Friday, January 2, 2009

The Market Backdrop for 2009 - the Big Picture

The 'Helicopter Economics Investing Guide' is meant to help educate people on how to make profitable investing choices in the current economic environment. In addition to the term helicopter economics, we have also coined the term, helicopternomics, to describe the current monetary and fiscal policies of the U.S. government and to update the old-fashioned term wheelbarrow economics.

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Let's recap what took place in took place in the market in 2008. It was a year of huge price variation. Below the price ranges of the major indices and commodity ETFs:

DJIA ----------- 7392.77 low---13338.23 high
SP500 -----------741.02 low --- 1471.77 high
Nasdaq ---------1295.48 low--- 2661.50 high
Russel 2000 ------371.30 low ----768.46 high
Oil (the ETF) -----19.38 low ------88.15 high
GLD --------------66.00 low-----100.44 high
SLV----------------8.45 low------20.73 high

The end of the year is always a good time to look at the big picture for the indices as well. As we have mentioned in this blog several times, the 200 month simple moving average is a key support level that it rarely violated. The last two times this has happened was in the mid 1970s, when it occurred for around 6 months and in the first half of the 1930s, when it lasted for a few years. At the end of 2008, all the major indices violated their 200-month moving averages in the last 3 months of the year. The Dow Jones and Russell 2000 have not closed below it on a monthly basis however, while the S&P 500 and Nasdaq have had 3 closes below this line. For the market to indicate that it is becoming healthy again, the indices need to move above the 200-month moving average and stay above it as happened in the 1970s (even then it still took many years before a major bull market began again).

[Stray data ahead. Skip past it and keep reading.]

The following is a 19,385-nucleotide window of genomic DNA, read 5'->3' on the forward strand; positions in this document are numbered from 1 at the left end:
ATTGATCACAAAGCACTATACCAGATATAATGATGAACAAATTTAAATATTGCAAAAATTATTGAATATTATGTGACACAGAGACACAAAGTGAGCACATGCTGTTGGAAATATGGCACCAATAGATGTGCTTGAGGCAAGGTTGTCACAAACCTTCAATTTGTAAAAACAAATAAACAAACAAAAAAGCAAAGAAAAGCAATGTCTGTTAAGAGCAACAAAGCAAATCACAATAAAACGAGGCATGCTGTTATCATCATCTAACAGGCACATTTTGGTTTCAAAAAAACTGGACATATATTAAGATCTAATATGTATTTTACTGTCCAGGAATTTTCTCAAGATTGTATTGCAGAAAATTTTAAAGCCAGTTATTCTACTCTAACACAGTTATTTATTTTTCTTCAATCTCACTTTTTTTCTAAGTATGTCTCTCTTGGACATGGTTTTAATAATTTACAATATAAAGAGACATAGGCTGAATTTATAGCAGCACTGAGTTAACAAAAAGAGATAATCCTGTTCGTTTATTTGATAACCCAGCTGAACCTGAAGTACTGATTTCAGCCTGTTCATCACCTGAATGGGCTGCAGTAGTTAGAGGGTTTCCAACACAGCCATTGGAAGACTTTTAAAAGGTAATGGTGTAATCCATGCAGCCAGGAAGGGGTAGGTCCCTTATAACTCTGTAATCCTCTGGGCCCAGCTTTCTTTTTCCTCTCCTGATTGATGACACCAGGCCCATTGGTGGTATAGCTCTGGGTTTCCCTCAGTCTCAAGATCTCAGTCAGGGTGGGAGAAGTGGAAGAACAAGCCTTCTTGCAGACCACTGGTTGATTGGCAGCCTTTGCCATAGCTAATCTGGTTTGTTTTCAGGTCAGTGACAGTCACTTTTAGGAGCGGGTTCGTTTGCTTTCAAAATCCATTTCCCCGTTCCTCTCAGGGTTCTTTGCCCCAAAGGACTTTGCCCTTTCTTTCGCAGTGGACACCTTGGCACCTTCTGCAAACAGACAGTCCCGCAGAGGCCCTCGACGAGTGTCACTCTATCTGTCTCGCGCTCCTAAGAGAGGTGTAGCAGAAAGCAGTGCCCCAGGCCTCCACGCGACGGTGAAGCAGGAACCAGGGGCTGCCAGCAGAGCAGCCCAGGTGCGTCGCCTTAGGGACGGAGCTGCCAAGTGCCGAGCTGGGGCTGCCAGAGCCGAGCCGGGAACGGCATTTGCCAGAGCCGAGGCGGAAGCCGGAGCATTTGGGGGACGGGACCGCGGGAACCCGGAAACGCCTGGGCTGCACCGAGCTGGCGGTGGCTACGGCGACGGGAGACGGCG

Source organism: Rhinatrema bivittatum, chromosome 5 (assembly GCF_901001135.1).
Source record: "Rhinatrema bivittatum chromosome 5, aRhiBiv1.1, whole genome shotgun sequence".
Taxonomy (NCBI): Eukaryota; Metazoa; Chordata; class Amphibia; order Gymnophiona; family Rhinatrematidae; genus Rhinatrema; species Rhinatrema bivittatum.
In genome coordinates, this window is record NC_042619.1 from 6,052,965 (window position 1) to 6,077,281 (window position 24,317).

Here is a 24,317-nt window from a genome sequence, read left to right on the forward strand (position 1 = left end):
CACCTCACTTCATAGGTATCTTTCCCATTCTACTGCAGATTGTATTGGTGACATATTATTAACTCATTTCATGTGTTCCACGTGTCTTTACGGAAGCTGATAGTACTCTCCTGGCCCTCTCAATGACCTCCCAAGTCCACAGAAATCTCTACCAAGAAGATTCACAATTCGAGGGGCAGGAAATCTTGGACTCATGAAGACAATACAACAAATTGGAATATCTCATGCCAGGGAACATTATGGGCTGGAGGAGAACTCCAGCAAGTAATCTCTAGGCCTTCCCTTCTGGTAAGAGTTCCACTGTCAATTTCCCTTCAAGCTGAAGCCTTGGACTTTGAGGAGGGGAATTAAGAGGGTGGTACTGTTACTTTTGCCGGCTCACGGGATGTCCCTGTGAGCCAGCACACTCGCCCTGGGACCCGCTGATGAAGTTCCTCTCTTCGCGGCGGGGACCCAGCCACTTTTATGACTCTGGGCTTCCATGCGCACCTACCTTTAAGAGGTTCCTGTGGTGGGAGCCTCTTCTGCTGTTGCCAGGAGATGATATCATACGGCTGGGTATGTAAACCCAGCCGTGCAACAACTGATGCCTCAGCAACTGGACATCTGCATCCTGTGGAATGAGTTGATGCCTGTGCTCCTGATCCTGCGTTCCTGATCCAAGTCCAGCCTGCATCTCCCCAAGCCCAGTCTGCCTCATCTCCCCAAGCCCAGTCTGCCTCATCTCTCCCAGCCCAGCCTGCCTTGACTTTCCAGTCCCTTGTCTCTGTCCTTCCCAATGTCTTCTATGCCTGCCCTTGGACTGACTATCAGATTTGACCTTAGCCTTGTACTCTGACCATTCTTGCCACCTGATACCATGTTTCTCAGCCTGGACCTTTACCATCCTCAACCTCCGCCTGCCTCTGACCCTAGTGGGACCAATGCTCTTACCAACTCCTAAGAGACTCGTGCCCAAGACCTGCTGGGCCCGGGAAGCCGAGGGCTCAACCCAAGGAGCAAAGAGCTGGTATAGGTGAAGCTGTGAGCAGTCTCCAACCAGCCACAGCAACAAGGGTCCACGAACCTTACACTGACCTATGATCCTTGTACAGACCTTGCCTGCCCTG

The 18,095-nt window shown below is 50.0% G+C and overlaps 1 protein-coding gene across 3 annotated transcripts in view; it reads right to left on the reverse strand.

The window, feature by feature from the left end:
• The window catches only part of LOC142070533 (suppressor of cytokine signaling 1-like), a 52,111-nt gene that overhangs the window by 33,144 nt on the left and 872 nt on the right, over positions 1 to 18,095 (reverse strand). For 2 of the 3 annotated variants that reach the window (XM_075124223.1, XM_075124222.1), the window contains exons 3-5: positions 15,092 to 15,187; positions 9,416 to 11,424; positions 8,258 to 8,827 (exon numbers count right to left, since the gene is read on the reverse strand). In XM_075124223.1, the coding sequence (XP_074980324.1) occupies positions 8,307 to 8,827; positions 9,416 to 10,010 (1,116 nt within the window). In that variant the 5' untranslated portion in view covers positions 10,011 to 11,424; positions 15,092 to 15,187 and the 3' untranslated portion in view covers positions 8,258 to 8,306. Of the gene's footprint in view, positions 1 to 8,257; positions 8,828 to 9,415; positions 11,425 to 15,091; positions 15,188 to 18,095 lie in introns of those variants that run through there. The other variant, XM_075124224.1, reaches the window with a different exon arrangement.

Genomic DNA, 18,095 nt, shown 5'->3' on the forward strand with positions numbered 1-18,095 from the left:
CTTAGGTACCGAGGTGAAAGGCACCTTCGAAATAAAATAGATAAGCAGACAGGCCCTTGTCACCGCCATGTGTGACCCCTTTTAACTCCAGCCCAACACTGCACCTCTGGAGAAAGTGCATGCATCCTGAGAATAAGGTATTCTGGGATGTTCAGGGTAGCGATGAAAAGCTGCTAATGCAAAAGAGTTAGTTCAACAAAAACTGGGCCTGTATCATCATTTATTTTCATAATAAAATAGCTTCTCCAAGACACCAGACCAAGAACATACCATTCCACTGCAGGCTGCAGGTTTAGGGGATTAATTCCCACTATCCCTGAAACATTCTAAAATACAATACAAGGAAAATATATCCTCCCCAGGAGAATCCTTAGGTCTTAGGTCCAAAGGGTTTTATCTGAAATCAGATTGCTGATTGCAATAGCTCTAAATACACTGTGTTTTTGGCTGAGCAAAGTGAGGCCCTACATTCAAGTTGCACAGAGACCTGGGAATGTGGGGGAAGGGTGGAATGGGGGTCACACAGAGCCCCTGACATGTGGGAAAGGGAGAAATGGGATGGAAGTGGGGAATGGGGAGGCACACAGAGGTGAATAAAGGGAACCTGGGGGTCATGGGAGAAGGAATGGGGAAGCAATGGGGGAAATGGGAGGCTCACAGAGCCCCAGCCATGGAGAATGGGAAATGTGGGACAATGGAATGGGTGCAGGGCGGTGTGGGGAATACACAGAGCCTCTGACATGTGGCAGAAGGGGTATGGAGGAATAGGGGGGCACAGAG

The monthly charts also indicate that at the very least some sideways consolidation is necessary for awhile before any longer lasting move up is likely to take place. There can be tradeable rallies in this sideways pattern, which lasted around 8 months in 2002/2003. The indices also have a tendency to double or triple bottom and this is particularly true for the S&P 500. If you look at a longer term chart, you will see a double S&P bottom so far in 2002 and 2008 (and a double top in 2000 and 2007). The S&P making a triple bottom (and even a triple top in the future) is something that should be considered.

Best of luck with your trading in 2009.

NEXT: What We Learned from the First Trading Day of 2009

Daryl Montgomery
Organizer,New York Investing meetup

This posting is editorial opinion. Like all other postings for this blog, there is no intention to endorse the purchase or sale of any security.

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